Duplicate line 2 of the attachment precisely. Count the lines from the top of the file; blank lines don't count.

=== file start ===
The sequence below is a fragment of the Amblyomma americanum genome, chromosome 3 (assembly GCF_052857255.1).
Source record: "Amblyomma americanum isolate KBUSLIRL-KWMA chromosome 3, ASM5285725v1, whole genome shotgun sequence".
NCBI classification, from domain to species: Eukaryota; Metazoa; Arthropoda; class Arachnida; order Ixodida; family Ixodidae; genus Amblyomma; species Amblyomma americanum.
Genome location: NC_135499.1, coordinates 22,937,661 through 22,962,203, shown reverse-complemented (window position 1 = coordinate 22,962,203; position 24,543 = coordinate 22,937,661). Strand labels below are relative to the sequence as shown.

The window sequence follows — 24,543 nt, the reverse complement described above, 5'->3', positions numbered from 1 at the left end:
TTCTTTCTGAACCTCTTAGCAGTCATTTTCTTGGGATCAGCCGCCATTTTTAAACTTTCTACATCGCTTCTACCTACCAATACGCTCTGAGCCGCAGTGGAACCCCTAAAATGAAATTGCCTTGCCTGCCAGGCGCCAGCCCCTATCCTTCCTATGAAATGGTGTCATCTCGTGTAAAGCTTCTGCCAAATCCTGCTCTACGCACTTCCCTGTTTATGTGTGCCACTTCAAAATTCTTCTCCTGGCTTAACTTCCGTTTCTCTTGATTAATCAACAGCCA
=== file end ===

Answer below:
Source record: "Amblyomma americanum isolate KBUSLIRL-KWMA chromosome 3, ASM5285725v1, whole genome shotgun sequence".